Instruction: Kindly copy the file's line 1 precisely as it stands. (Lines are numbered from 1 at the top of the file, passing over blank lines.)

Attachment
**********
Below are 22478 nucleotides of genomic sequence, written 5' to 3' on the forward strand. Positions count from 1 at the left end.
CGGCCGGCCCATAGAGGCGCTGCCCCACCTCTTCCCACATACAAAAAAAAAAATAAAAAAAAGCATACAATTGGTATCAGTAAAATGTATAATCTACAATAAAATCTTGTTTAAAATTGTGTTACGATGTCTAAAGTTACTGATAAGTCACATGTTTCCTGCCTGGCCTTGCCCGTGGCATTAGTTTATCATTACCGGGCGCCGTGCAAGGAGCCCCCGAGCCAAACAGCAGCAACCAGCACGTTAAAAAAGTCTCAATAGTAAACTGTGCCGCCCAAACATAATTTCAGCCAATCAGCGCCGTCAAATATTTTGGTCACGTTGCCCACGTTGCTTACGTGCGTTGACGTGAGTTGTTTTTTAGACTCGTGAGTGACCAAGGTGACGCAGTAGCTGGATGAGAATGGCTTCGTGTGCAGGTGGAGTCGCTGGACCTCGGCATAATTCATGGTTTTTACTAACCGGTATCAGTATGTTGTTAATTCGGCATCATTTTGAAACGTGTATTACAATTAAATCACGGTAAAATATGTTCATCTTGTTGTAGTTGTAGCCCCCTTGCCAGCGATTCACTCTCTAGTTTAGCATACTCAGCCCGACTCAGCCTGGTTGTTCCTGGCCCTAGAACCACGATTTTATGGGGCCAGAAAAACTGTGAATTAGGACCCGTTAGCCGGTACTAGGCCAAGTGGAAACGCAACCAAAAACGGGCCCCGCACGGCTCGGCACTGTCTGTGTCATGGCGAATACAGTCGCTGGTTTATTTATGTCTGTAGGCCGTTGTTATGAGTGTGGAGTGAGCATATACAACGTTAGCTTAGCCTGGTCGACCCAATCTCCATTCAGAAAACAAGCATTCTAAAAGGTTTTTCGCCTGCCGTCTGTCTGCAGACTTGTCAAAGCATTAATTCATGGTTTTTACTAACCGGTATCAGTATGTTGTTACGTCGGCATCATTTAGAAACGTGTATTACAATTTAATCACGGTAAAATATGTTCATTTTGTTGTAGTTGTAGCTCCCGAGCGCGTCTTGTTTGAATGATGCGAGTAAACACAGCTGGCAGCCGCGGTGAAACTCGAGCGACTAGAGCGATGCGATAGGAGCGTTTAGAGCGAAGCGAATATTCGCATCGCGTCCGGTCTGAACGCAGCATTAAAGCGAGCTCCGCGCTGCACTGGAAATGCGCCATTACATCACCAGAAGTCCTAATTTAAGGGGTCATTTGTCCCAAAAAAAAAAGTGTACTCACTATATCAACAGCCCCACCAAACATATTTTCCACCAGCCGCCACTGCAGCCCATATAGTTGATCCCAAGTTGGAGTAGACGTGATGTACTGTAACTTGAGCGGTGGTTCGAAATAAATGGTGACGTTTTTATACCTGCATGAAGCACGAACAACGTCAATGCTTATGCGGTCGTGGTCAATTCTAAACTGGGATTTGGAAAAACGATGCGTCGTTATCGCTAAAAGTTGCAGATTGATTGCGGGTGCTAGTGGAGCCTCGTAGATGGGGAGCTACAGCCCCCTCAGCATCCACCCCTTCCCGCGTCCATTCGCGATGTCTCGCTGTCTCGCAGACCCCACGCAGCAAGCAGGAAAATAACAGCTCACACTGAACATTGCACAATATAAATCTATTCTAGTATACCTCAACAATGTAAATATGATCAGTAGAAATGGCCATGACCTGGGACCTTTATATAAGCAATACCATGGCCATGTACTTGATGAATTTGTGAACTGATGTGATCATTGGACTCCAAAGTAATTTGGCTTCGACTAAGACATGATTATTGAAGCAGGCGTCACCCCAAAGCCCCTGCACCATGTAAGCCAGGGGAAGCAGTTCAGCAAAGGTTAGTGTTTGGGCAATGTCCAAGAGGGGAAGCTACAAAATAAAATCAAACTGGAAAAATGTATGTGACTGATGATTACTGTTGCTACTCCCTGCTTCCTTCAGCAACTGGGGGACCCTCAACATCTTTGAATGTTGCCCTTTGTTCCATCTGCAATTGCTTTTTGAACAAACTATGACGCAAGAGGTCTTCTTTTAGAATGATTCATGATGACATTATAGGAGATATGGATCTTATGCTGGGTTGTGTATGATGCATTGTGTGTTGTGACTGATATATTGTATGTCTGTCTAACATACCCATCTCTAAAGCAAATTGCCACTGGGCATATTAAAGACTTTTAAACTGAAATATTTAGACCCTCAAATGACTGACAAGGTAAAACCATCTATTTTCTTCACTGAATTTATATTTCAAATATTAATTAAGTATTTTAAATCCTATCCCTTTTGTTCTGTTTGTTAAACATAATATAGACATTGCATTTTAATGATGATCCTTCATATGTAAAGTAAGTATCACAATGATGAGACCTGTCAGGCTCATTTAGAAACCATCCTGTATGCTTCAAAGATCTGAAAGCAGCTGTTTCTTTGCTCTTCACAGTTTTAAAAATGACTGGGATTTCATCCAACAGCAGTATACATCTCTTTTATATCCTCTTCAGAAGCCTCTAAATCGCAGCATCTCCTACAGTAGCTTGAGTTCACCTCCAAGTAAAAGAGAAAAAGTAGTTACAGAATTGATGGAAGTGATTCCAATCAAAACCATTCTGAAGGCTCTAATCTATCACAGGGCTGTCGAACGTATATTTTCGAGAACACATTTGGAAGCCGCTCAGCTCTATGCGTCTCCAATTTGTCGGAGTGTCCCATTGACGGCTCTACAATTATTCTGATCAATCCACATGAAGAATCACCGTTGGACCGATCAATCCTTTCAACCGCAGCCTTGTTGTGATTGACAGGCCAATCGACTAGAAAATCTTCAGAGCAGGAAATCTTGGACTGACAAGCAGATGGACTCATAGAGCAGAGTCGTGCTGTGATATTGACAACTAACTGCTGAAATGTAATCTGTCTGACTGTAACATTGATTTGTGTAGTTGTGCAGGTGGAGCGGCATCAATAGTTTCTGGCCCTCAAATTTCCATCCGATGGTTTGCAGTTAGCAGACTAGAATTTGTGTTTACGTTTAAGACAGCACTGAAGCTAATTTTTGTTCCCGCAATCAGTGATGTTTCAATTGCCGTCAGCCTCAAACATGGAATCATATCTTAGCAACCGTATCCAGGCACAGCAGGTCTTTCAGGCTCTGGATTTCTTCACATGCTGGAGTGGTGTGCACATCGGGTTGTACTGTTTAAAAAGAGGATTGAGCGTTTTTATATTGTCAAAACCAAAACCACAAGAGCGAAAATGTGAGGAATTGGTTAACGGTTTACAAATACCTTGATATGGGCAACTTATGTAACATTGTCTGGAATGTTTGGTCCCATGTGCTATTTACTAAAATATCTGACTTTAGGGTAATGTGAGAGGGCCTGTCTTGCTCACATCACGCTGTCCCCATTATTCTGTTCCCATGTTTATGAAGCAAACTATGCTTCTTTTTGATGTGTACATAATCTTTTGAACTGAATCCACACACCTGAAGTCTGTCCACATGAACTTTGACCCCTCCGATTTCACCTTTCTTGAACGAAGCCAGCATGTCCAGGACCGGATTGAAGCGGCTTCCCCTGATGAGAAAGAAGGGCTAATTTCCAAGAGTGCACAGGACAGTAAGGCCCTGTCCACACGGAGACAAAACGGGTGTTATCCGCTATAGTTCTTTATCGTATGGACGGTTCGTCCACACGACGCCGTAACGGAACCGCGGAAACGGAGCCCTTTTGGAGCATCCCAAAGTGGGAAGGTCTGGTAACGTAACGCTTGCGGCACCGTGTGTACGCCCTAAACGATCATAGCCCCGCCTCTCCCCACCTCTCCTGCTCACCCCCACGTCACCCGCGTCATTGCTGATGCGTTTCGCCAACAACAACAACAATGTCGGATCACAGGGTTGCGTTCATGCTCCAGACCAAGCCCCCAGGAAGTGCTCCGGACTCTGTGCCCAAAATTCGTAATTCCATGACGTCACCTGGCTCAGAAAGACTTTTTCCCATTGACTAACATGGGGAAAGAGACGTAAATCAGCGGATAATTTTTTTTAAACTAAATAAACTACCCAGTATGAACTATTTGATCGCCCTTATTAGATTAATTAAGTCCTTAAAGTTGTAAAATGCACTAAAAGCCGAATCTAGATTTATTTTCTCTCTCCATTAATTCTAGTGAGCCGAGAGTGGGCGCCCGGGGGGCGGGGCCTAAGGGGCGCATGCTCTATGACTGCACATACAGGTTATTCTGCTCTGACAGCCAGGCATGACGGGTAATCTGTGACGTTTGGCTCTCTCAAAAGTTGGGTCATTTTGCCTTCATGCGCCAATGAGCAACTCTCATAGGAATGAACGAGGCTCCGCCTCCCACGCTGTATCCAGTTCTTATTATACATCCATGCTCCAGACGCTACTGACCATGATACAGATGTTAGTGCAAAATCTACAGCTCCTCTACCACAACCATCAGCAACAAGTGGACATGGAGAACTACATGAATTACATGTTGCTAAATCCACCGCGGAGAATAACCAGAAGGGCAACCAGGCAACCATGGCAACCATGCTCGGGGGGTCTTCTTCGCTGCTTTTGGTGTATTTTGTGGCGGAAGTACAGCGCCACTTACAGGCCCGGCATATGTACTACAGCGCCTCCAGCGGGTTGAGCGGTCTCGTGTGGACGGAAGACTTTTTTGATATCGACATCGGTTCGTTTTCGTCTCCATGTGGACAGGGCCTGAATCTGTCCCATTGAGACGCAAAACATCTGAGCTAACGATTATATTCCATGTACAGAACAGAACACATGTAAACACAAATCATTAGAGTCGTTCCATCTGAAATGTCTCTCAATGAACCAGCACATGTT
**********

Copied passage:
Below are 22478 nucleotides of genomic sequence, written 5' to 3' on the forward strand. Positions count from 1 at the left end.